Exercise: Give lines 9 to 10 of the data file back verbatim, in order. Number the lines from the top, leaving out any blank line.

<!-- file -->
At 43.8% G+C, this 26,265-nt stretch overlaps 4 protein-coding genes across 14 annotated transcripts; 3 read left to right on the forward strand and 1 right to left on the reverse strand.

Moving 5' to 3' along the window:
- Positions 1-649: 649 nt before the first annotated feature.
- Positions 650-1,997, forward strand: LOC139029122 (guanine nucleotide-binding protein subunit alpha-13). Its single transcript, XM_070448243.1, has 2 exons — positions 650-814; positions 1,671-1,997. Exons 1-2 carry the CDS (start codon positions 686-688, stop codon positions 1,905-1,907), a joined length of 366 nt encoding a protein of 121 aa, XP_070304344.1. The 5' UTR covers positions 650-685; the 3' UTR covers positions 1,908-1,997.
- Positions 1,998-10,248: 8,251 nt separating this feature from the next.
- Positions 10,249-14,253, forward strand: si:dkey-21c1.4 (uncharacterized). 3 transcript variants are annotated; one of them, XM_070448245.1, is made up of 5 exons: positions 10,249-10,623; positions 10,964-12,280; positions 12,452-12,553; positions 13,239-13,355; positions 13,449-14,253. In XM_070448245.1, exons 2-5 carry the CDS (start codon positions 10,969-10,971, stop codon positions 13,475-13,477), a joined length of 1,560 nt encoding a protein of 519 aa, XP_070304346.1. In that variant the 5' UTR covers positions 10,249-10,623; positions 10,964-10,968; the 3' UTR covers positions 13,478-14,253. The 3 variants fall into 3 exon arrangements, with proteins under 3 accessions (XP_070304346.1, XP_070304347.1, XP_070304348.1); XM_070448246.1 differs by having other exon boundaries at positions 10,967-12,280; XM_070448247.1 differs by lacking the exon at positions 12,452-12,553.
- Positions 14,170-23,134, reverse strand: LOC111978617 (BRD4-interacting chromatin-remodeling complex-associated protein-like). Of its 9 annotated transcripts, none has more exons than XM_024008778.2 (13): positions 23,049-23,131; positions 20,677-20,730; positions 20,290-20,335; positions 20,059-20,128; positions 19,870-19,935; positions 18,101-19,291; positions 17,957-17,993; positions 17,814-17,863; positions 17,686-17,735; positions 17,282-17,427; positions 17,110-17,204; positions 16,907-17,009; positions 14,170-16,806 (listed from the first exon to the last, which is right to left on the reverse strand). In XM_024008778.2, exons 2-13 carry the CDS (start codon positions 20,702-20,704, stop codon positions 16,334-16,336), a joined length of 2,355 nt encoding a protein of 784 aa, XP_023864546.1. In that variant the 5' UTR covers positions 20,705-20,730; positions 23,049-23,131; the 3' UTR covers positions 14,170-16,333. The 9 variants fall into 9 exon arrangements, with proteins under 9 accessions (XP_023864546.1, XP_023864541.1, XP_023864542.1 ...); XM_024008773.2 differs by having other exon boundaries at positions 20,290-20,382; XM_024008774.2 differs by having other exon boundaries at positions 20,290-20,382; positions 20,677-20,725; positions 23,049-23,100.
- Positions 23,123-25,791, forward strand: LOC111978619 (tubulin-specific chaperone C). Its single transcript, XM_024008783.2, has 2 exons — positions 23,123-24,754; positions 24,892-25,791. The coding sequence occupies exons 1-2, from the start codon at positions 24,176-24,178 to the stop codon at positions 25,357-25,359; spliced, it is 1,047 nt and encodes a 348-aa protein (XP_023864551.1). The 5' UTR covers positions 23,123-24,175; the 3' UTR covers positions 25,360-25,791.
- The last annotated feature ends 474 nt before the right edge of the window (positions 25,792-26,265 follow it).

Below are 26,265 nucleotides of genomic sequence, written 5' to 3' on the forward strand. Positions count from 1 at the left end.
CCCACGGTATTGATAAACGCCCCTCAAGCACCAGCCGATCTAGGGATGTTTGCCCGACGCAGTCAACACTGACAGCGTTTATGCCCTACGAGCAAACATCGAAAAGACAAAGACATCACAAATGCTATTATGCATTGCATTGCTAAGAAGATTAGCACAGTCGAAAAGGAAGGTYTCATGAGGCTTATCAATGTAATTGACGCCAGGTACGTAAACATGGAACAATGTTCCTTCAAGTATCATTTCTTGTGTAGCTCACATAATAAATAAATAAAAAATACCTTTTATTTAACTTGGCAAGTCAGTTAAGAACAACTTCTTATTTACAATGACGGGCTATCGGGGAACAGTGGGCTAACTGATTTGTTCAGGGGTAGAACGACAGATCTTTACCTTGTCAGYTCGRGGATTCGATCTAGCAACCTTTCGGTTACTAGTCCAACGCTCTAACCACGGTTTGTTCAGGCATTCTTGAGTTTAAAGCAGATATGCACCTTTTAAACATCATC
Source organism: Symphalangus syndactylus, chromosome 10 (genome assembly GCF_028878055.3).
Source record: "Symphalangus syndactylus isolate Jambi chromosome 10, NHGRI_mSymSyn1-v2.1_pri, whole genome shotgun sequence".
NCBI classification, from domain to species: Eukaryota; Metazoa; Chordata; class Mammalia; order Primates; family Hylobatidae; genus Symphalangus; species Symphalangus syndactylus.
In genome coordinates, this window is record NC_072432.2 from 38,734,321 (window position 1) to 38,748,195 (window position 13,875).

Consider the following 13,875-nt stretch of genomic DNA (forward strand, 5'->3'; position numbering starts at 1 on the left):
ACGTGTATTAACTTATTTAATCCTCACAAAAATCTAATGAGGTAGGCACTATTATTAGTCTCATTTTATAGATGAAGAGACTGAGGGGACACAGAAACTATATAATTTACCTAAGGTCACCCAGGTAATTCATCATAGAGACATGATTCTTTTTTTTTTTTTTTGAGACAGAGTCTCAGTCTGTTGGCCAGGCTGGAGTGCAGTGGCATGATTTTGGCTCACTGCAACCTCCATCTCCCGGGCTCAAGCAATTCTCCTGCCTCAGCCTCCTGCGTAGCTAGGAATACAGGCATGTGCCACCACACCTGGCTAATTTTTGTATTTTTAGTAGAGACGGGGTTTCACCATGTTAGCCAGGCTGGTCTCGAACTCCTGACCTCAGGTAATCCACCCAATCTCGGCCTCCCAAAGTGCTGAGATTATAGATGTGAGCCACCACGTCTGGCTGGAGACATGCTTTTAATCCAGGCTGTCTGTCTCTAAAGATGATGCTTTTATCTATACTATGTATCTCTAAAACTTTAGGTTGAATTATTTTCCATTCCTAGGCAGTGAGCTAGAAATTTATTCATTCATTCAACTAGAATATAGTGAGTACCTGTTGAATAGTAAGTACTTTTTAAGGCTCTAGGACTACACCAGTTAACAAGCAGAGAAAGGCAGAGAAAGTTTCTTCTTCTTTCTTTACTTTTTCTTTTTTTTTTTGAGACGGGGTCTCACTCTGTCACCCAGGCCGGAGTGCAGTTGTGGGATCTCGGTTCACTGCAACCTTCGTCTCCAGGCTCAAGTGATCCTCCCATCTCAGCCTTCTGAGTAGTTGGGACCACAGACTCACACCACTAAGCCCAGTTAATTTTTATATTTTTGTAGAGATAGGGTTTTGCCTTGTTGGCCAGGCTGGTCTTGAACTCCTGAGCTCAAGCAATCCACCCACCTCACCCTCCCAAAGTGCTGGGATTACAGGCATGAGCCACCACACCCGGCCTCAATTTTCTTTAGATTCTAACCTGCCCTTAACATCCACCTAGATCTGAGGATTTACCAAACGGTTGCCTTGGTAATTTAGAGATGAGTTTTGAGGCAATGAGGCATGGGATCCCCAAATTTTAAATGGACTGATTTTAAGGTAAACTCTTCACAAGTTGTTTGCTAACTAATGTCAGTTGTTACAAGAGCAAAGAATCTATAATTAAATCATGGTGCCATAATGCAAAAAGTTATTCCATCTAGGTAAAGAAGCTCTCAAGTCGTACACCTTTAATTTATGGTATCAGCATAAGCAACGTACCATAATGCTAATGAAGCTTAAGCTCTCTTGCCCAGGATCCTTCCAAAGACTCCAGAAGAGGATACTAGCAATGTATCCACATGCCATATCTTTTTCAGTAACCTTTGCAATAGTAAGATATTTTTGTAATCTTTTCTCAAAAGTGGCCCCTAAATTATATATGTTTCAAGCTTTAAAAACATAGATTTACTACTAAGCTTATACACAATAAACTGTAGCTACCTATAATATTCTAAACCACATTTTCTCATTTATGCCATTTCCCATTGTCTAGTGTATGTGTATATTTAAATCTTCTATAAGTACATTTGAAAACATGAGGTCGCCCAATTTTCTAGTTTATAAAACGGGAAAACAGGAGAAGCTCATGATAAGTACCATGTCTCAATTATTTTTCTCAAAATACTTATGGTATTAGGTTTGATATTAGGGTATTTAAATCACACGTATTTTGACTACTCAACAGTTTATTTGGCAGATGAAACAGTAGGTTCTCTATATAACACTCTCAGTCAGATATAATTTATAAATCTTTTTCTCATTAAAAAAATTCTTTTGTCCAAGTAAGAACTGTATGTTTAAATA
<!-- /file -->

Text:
- The last annotated feature ends 474 nt before the right edge of the window (positions 25,792-26,265 follow it).

Below are 26,265 nucleotides of genomic sequence, written 5' to 3' on the forward strand. Positions count from 1 at the left end.